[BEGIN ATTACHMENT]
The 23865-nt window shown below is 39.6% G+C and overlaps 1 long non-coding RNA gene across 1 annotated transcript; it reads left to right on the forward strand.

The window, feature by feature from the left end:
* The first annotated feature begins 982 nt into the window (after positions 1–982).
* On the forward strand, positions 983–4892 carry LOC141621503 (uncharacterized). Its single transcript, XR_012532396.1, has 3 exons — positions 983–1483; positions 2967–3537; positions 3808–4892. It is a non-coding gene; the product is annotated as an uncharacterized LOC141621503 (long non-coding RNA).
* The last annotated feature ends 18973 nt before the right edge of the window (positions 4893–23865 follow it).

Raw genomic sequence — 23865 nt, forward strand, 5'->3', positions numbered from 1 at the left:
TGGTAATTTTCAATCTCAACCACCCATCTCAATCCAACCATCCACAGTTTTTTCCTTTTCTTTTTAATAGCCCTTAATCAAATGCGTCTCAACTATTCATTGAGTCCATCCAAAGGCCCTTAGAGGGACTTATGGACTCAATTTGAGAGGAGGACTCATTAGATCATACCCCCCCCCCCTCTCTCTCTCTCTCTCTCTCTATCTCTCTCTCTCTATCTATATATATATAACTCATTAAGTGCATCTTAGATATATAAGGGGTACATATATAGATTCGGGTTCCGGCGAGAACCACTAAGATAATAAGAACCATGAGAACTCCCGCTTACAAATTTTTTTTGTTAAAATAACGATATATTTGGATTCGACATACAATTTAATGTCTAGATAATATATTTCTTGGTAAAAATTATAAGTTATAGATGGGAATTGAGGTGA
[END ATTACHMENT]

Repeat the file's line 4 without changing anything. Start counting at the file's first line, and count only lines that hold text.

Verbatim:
* On the forward strand, positions 983–4892 carry LOC141621503 (uncharacterized). Its single transcript, XR_012532396.1, has 3 exons — positions 983–1483; positions 2967–3537; positions 3808–4892. It is a non-coding gene; the product is annotated as an uncharacterized LOC141621503 (long non-coding RNA).